Thursday, October 22, 2009

Food: Shish Kabobs

We're in the middle of tailgating season right now and it just so happens one of my favorite things on the grill works pretty great as tailgating food: Shish Kabobs. In three simple steps (1. Marinate the meat overnight; 2. Skewer the morning of the game; 3. Place in gallon-size ziplock baggies for easy transporting) you have something easy and delish to throw on the grill. And since these bad boys consist of both veggies and meat, you don't need to pack a million side dishes to go along with them! If you're in charge of all of the tailgate food, you could turn this into a complete Mediterranean meal by buying some pitas and hummus and mixing up a quick tabouli mix with fresh, diced tomatoes. Ask a friend to bring some cookies or brownies and you're all set!

MM Note: I don't know why I don't make these more often. First of all, the marinade transforms any meat into something tangy, juicy and flavorful. And second, they're so easy! I generally do a mix of chicken and beef to keep the crowds pleased and alternate skewers with pearl onions (defrosted frozen pearl onions save time since they're already peeled), grape tomatoes, pineapple chunks, sliced green pepper, and garlic.

Shish Kabob Marinade


  • 1 c Cooking Oil (I like to use something with little-to-no flavor like Smart Balance)
  • 1/4 c Worcestershire Sauce
  • 2 1/2 t Kosher Salt
  • 1 T Fresh Cracked Pepper
  • 2 Garlic Cloves, crushed
  • 3/4 c Soy Sauce
  • 2 T Dry Mustard
  • 1/4 c Fresh Parsley, chopped
  • 1/2 c Wine Vinegar
  • Juice from 1 Lemon

Thursday, October 8, 2009

Food: The Perfect Chocolate Cake

As you've probably learned from my postings, I'm not typically a baker. This is mainly due to the fact that I prefer savory over sweet -and- with only two people in the house it's not really wise for me to make desserts very often - 3 dozen cookies, 2 people, one weekend? You do the math :)

Although I typically reserve the baking responsiblity for my mother or sister, I do like to make desserts for special occassions. As a result, I decided for Jonathan's birthday this year to try Molly's famous chocolate cake. Being prone to experimentation, I did modify the recipe slightly, using a chocolate bar infused with chili to add an extra special touch and a little spice/heat. Also, I didn't trust my cake pan in terms of sticking-risk, so I lined the entire pan instead of just the bottom with parchment (not particularly pretty but it worked).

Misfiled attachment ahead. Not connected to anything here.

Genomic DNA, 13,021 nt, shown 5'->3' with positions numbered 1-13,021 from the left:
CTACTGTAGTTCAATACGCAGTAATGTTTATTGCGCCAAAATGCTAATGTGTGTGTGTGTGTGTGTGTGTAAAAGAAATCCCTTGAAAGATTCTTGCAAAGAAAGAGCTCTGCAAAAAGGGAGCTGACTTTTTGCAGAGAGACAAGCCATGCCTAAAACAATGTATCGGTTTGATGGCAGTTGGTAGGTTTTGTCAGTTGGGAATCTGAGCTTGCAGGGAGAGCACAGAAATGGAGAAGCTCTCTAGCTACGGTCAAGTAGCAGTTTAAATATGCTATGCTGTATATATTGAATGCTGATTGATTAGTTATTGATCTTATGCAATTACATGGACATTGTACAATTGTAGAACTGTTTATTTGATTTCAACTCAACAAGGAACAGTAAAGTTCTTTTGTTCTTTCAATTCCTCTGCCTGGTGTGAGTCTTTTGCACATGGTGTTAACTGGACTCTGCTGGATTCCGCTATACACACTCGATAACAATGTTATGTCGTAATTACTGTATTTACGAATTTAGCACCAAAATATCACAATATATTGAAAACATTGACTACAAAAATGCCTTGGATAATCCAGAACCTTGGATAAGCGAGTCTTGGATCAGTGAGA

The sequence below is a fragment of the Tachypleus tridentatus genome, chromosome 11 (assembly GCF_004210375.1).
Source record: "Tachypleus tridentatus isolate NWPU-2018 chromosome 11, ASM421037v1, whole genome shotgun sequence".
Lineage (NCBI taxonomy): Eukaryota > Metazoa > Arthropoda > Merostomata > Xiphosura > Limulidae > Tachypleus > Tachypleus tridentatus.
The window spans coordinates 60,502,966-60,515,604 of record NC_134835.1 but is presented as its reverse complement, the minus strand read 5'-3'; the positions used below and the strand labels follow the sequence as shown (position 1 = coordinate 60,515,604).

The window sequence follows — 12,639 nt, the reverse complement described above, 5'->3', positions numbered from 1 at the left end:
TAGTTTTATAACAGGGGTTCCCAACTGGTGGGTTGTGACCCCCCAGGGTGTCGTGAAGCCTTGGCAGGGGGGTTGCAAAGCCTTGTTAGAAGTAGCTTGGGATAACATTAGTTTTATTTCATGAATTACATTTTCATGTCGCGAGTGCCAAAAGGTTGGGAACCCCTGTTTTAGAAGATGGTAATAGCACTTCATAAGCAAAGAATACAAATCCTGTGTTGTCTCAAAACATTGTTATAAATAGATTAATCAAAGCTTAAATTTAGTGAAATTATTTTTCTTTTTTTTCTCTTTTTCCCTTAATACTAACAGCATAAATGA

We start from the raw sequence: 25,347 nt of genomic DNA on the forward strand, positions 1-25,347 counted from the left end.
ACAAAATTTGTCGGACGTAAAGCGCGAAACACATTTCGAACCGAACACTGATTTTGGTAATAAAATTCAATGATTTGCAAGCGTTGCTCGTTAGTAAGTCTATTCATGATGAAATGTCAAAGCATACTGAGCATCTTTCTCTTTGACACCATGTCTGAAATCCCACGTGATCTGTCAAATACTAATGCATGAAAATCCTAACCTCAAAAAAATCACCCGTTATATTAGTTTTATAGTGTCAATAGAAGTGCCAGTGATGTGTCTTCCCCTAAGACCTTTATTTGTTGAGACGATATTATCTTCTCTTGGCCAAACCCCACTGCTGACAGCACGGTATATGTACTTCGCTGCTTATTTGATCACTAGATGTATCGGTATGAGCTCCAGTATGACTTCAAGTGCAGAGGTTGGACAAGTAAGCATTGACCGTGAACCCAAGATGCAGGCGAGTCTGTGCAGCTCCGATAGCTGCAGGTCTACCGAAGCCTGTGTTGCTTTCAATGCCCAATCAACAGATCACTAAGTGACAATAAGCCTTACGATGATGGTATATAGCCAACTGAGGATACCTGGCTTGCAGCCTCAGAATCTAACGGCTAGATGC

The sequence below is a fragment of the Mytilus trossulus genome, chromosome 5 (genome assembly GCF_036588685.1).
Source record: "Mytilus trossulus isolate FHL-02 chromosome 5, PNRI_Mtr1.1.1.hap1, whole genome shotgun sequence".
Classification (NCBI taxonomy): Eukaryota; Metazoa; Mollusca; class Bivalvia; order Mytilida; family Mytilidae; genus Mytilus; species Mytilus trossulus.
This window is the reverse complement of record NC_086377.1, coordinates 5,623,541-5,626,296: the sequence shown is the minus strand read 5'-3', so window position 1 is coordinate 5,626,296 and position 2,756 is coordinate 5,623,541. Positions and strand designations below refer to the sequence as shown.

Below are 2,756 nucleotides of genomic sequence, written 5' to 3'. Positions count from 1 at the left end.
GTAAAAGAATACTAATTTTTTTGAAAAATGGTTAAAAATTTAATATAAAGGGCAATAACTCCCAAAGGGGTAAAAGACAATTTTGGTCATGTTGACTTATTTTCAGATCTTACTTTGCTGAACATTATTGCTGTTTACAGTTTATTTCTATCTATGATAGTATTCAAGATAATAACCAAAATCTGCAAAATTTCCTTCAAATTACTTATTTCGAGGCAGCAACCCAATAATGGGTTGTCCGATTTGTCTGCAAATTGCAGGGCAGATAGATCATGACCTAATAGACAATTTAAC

We had slivers of the cake served at room temperature after dinner to celebrate and then I froze the rest. Since then we have shared some thawed cake slices with a house guest and have a few slivers left in the freezer, reserved for another special day. It holds up perfectly when frozen! And I've decided this wonderful, rich treat may become a birthday staple.

"Molly's Winning Hearts and Minds Chocolate Cake"
Adapted from Orangette

  • 2, 3.5 oz Dark Chocolate Bars with Chili (MM: Such as "Lindt Excellence" Chili or Vosges Red Fire)
  • 7 oz Plugra (MM: European-style butter)
  • 1 c granulated sugar
  • 5 large eggs
  • 1 T whole-wheat pastry flour


Preheat oven to 375 degrees and grease an 8-inch round cake pan. Line the base of the pan with parchment. You will probably want to grease the parchment too.

Finely chop the chocolate (a serated bread knife is a great tool to use for this) and melt it gently with the butter in a double boiler, stirring regularly to combine (Note: You should not try to do this in the microwave due to a high risk of burning the chocolate). Add sugar to the chocolate-butter mixture, stirring well and set aside to cool for a few minutes. Finally, add the eggs one by one stirring well after each addition. When the mixture is a gorgeous, silky brown, add the flour.

Pour the lovely batter into your cake pan and bake for around 25 minutes (Depending on your oven's true temperature this may vary - mine took 30-35 minuites). The top of the cake should be cracked and the middle just slightly jiggly (if at all). Allow the cake to cool before slicing. And don't panic - the cake will deflate some after cooling...this won't change the fact that it will taste fabulous.

Saturday, September 26, 2009

Dining Out: Sugo Restaurant and Tapas

I had an incredible food experience last week while on business to Duluth, GA...and I just had to share it with you. First of all, this restaurant serves delicious, lovingly prepared food. Second, great prices are accompanied by huge portions (I was happily able to box and bring home about half of my meal to enjoy for lunch the next day). Third, and perhaps most importantly, most menu items had an unusual but stunning combination of Greek and Italian ingredients.

My co-worker and I started off the evening trying their "famous" Meatball al Sugo (one meatball is plenty for two people). It was an fantastic combination of sausage stuffed with roasted tomatoes, dates and caramelized onions topped with a touch of tomato basil sauce. I enjoyed them so much it inspired me to come up with a meatloaf recipe using the same ingredients (to be posted here soon!). Then, for dinner
I enjoyed a dish called Pernice’s Chicken described as "dressed with a touch of tomato basil sauce, Prosciutto di Parma ham, caramelized onions, dates, spinach, pecorino romano, and provolone cheese. Served atop basil and black pepper papparadelle pasta tossed with roasted parsnips, caramelized radishes, figs, cherry tomatoes, cremini, portabello, and oyster mushrooms." It was soooo good and had some distinctive ingredients - I can't say I've ever had tomato sauce with figs, roasted parsnips and caramelized radishes. Who knew that combo would be so fabulous?